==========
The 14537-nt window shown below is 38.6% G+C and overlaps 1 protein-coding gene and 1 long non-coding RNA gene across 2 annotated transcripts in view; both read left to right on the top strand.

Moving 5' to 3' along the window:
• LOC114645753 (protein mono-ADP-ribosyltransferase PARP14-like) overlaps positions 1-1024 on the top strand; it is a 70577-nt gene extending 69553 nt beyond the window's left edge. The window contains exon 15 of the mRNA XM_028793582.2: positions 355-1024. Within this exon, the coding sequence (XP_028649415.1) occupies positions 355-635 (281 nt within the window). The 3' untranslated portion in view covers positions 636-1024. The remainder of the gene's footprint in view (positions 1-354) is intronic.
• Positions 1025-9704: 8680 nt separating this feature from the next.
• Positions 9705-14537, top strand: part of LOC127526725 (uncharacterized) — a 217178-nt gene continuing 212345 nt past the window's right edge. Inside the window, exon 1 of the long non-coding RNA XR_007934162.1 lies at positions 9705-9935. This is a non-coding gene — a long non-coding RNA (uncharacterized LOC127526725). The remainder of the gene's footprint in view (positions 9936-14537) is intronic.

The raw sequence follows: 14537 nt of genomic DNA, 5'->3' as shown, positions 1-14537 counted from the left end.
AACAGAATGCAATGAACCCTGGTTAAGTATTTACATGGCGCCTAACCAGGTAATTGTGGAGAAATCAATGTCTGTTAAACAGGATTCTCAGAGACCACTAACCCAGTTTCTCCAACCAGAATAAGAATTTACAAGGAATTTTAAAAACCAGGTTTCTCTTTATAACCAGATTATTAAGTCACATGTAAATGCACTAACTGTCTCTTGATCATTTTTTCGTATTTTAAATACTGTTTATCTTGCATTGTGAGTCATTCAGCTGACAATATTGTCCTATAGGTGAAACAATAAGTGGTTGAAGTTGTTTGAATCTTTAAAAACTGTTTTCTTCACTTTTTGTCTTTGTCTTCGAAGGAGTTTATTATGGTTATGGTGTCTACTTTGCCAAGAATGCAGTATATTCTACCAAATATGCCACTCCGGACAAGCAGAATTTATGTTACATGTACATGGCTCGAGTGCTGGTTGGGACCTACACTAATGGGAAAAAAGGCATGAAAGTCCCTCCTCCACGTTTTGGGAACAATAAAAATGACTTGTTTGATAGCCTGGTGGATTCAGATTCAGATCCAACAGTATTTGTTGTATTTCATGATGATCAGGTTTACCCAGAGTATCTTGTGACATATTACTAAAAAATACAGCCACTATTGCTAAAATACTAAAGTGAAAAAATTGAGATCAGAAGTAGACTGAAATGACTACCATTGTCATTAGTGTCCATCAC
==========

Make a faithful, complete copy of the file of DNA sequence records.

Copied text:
The 14537-nt window shown below is 38.6% G+C and overlaps 1 protein-coding gene and 1 long non-coding RNA gene across 2 annotated transcripts in view; both read left to right on the top strand.

Moving 5' to 3' along the window:
• LOC114645753 (protein mono-ADP-ribosyltransferase PARP14-like) overlaps positions 1-1024 on the top strand; it is a 70577-nt gene extending 69553 nt beyond the window's left edge. The window contains exon 15 of the mRNA XM_028793582.2: positions 355-1024. Within this exon, the coding sequence (XP_028649415.1) occupies positions 355-635 (281 nt within the window). The 3' untranslated portion in view covers positions 636-1024. The remainder of the gene's footprint in view (positions 1-354) is intronic.
• Positions 1025-9704: 8680 nt separating this feature from the next.
• Positions 9705-14537, top strand: part of LOC127526725 (uncharacterized) — a 217178-nt gene continuing 212345 nt past the window's right edge. Inside the window, exon 1 of the long non-coding RNA XR_007934162.1 lies at positions 9705-9935. This is a non-coding gene — a long non-coding RNA (uncharacterized LOC127526725). The remainder of the gene's footprint in view (positions 9936-14537) is intronic.

The raw sequence follows: 14537 nt of genomic DNA, 5'->3' as shown, positions 1-14537 counted from the left end.
AACAGAATGCAATGAACCCTGGTTAAGTATTTACATGGCGCCTAACCAGGTAATTGTGGAGAAATCAATGTCTGTTAAACAGGATTCTCAGAGACCACTAACCCAGTTTCTCCAACCAGAATAAGAATTTACAAGGAATTTTAAAAACCAGGTTTCTCTTTATAACCAGATTATTAAGTCACATGTAAATGCACTAACTGTCTCTTGATCATTTTTTCGTATTTTAAATACTGTTTATCTTGCATTGTGAGTCATTCAGCTGACAATATTGTCCTATAGGTGAAACAATAAGTGGTTGAAGTTGTTTGAATCTTTAAAAACTGTTTTCTTCACTTTTTGTCTTTGTCTTCGAAGGAGTTTATTATGGTTATGGTGTCTACTTTGCCAAGAATGCAGTATATTCTACCAAATATGCCACTCCGGACAAGCAGAATTTATGTTACATGTACATGGCTCGAGTGCTGGTTGGGACCTACACTAATGGGAAAAAAGGCATGAAAGTCCCTCCTCCACGTTTTGGGAACAATAAAAATGACTTGTTTGATAGCCTGGTGGATTCAGATTCAGATCCAACAGTATTTGTTGTATTTCATGATGATCAGGTTTACCCAGAGTATCTTGTGACATATTACTAAAAAATACAGCCACTATTGCTAAAATACTAAAGTGAAAAAATTGAGATCAGAAGTAGACTGAAATGACTACCATTGTCATTAGTGTCCATCAC